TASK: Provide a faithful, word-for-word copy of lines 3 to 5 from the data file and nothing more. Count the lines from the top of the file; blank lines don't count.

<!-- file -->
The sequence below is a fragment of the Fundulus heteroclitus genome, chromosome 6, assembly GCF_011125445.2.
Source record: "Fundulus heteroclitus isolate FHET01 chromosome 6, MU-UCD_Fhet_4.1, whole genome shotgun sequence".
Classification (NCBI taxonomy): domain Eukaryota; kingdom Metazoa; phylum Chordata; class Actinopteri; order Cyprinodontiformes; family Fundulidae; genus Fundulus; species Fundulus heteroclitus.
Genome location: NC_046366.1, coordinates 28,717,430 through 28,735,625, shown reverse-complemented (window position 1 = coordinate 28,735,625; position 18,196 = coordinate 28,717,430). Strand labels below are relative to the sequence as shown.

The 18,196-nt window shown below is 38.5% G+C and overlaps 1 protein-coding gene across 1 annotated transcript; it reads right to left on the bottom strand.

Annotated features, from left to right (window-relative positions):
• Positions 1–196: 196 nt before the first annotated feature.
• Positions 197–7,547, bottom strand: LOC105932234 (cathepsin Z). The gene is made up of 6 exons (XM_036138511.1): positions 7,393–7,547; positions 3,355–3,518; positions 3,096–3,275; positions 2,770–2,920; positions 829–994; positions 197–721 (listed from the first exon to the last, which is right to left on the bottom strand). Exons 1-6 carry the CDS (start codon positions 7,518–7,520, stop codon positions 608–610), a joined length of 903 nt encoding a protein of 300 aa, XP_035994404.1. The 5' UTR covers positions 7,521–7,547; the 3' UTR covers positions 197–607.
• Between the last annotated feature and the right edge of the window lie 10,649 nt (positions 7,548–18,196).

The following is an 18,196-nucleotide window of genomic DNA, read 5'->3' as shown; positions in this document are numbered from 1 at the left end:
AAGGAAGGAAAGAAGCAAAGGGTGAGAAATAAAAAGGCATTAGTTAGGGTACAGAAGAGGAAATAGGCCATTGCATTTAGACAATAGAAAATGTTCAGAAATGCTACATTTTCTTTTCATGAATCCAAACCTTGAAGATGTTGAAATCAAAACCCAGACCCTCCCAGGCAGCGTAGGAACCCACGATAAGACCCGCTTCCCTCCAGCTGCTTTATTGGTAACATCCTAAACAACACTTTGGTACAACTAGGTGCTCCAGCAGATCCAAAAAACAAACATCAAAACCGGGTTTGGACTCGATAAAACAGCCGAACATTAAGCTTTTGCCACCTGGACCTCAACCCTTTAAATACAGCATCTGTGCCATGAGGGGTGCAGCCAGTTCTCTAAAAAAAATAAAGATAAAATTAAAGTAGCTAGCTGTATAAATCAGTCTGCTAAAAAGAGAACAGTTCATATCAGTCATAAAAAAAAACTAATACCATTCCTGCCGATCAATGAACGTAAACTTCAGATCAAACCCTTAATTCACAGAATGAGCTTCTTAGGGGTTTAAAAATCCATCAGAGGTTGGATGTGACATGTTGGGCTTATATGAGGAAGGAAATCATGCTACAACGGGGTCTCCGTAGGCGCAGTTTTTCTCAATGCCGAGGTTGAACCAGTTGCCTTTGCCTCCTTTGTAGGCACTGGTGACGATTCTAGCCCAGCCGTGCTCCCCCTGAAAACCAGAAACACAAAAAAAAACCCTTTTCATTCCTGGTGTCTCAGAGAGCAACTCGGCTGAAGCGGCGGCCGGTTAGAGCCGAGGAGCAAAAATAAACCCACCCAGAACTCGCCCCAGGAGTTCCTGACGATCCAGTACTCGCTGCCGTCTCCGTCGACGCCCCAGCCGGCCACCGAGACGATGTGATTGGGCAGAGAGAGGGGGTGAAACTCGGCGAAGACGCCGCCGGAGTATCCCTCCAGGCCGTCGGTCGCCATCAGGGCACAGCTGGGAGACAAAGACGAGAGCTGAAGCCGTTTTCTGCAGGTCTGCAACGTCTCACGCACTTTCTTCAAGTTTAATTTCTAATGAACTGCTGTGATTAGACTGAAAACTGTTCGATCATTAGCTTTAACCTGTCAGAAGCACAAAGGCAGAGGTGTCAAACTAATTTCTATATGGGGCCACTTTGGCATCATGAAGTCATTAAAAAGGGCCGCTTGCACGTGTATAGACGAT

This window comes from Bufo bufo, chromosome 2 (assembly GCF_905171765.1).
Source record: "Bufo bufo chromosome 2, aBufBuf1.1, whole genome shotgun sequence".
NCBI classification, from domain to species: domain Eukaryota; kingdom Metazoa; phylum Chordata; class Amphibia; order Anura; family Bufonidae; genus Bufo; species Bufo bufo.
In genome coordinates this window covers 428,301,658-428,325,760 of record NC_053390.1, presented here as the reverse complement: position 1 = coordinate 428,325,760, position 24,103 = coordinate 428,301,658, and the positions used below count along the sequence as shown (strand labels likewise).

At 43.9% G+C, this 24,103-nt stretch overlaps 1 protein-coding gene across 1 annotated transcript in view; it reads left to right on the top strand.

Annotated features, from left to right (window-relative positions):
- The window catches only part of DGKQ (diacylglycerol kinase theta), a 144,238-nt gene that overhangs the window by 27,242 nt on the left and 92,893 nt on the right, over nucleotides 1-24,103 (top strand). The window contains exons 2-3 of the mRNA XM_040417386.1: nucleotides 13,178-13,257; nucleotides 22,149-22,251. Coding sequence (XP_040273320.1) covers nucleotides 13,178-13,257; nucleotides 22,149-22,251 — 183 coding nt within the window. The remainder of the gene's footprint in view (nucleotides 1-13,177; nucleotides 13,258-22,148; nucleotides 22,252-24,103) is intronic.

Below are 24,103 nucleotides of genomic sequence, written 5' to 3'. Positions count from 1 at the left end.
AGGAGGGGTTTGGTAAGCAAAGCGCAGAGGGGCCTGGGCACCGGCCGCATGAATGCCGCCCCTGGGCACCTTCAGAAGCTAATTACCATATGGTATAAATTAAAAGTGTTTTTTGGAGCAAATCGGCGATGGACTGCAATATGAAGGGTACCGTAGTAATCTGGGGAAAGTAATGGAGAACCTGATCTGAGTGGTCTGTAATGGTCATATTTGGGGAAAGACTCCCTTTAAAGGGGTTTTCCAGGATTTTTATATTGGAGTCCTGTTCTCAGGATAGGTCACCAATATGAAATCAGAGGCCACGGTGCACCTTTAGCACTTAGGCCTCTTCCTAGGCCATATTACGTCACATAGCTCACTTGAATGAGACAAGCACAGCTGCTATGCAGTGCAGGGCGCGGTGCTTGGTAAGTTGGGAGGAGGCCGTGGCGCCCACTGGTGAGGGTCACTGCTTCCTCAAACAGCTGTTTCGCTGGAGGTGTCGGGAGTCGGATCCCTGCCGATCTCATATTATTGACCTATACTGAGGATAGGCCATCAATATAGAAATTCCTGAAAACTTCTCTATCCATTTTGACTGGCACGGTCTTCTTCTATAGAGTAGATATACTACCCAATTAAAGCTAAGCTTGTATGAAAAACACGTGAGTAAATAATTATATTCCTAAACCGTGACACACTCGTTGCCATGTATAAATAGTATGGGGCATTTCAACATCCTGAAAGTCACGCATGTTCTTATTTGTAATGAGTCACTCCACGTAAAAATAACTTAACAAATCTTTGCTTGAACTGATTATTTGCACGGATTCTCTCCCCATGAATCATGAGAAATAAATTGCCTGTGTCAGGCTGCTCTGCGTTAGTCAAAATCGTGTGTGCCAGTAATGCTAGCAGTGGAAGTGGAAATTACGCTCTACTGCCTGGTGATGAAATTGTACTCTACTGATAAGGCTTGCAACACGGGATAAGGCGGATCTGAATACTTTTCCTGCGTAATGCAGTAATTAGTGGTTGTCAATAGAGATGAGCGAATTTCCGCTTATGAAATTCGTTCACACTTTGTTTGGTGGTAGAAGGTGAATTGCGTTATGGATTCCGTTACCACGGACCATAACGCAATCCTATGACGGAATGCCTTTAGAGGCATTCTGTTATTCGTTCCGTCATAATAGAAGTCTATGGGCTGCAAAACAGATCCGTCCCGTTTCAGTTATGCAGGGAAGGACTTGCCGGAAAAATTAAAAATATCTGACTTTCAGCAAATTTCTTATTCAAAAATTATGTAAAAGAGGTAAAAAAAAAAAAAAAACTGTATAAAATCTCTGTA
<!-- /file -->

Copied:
Classification (NCBI taxonomy): domain Eukaryota; kingdom Metazoa; phylum Chordata; class Actinopteri; order Cyprinodontiformes; family Fundulidae; genus Fundulus; species Fundulus heteroclitus.
Genome location: NC_046366.1, coordinates 28,717,430 through 28,735,625, shown reverse-complemented (window position 1 = coordinate 28,735,625; position 18,196 = coordinate 28,717,430). Strand labels below are relative to the sequence as shown.

The 18,196-nt window shown below is 38.5% G+C and overlaps 1 protein-coding gene across 1 annotated transcript; it reads right to left on the bottom strand.